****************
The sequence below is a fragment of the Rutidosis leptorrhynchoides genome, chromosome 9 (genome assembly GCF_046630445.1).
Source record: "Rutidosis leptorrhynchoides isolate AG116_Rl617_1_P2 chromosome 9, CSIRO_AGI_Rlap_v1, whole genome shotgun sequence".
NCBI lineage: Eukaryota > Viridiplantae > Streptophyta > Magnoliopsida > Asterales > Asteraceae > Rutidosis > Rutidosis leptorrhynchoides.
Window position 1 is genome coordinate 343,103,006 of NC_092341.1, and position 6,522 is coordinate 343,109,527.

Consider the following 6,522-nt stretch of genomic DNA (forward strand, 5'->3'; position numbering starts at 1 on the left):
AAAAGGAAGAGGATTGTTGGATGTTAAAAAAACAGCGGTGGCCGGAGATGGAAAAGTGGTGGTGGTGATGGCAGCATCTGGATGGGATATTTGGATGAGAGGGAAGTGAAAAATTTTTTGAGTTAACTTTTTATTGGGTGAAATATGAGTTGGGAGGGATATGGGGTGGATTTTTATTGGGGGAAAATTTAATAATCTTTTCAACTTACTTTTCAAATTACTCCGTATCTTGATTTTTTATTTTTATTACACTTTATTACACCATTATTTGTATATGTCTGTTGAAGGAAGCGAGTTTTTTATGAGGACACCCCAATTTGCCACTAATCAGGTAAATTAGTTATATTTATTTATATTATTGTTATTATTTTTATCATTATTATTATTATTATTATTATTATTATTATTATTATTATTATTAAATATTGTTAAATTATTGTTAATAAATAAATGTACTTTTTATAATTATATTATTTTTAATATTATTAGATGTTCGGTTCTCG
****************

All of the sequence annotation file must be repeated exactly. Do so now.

The sequence below is a fragment of the Rutidosis leptorrhynchoides genome, chromosome 9 (genome assembly GCF_046630445.1).
Source record: "Rutidosis leptorrhynchoides isolate AG116_Rl617_1_P2 chromosome 9, CSIRO_AGI_Rlap_v1, whole genome shotgun sequence".
NCBI lineage: Eukaryota > Viridiplantae > Streptophyta > Magnoliopsida > Asterales > Asteraceae > Rutidosis > Rutidosis leptorrhynchoides.
Window position 1 is genome coordinate 343,103,006 of NC_092341.1, and position 6,522 is coordinate 343,109,527.

Consider the following 6,522-nt stretch of genomic DNA (forward strand, 5'->3'; position numbering starts at 1 on the left):
AAAAGGAAGAGGATTGTTGGATGTTAAAAAAACAGCGGTGGCCGGAGATGGAAAAGTGGTGGTGGTGATGGCAGCATCTGGATGGGATATTTGGATGAGAGGGAAGTGAAAAATTTTTTGAGTTAACTTTTTATTGGGTGAAATATGAGTTGGGAGGGATATGGGGTGGATTTTTATTGGGGGAAAATTTAATAATCTTTTCAACTTACTTTTCAAATTACTCCGTATCTTGATTTTTTATTTTTATTACACTTTATTACACCATTATTTGTATATGTCTGTTGAAGGAAGCGAGTTTTTTATGAGGACACCCCAATTTGCCACTAATCAGGTAAATTAGTTATATTTATTTATATTATTGTTATTATTTTTATCATTATTATTATTATTATTATTATTATTATTATTATTATTATTATTAAATATTGTTAAATTATTGTTAATAAATAAATGTACTTTTTATAATTATATTATTTTTAATATTATTAGATGTTCGGTTCTCG